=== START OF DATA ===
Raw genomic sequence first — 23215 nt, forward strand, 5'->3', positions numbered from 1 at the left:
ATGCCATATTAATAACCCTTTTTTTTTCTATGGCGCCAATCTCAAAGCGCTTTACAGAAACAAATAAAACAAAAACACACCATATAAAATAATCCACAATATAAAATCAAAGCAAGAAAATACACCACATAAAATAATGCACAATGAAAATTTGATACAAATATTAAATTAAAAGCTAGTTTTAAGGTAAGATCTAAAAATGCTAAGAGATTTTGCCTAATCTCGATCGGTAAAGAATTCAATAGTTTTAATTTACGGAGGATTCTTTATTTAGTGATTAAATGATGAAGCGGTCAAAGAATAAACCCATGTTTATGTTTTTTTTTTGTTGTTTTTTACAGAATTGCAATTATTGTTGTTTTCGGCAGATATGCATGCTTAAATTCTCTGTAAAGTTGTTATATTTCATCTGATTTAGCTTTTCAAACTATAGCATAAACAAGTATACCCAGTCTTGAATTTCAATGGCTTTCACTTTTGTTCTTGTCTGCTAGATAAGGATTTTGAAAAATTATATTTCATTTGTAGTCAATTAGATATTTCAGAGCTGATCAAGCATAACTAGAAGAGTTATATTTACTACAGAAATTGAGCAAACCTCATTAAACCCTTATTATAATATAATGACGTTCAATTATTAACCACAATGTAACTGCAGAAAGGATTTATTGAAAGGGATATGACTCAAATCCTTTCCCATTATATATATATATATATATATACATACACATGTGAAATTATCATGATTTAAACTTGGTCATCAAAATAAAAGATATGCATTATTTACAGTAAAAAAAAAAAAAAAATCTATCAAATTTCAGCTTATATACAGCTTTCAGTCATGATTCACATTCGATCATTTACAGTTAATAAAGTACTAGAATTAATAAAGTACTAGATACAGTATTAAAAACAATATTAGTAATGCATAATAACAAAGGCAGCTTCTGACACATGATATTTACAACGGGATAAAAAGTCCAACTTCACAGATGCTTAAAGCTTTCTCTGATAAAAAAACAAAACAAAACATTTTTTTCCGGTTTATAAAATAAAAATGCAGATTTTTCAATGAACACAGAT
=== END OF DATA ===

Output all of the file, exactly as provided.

Raw genomic sequence first — 23215 nt, forward strand, 5'->3', positions numbered from 1 at the left:
ATGCCATATTAATAACCCTTTTTTTTTCTATGGCGCCAATCTCAAAGCGCTTTACAGAAACAAATAAAACAAAAACACACCATATAAAATAATCCACAATATAAAATCAAAGCAAGAAAATACACCACATAAAATAATGCACAATGAAAATTTGATACAAATATTAAATTAAAAGCTAGTTTTAAGGTAAGATCTAAAAATGCTAAGAGATTTTGCCTAATCTCGATCGGTAAAGAATTCAATAGTTTTAATTTACGGAGGATTCTTTATTTAGTGATTAAATGATGAAGCGGTCAAAGAATAAACCCATGTTTATGTTTTTTTTTTGTTGTTTTTTACAGAATTGCAATTATTGTTGTTTTCGGCAGATATGCATGCTTAAATTCTCTGTAAAGTTGTTATATTTCATCTGATTTAGCTTTTCAAACTATAGCATAAACAAGTATACCCAGTCTTGAATTTCAATGGCTTTCACTTTTGTTCTTGTCTGCTAGATAAGGATTTTGAAAAATTATATTTCATTTGTAGTCAATTAGATATTTCAGAGCTGATCAAGCATAACTAGAAGAGTTATATTTACTACAGAAATTGAGCAAACCTCATTAAACCCTTATTATAATATAATGACGTTCAATTATTAACCACAATGTAACTGCAGAAAGGATTTATTGAAAGGGATATGACTCAAATCCTTTCCCATTATATATATATATATATATATACATACACATGTGAAATTATCATGATTTAAACTTGGTCATCAAAATAAAAGATATGCATTATTTACAGTAAAAAAAAAAAAAAAATCTATCAAATTTCAGCTTATATACAGCTTTCAGTCATGATTCACATTCGATCATTTACAGTTAATAAAGTACTAGAATTAATAAAGTACTAGATACAGTATTAAAAACAATATTAGTAATGCATAATAACAAAGGCAGCTTCTGACACATGATATTTACAACGGGATAAAAAGTCCAACTTCACAGATGCTTAAAGCTTTCTCTGATAAAAAAACAAAACAAAACATTTTTTTCCGGTTTATAAAATAAAAATGCAGATTTTTCAATGAACACAGAT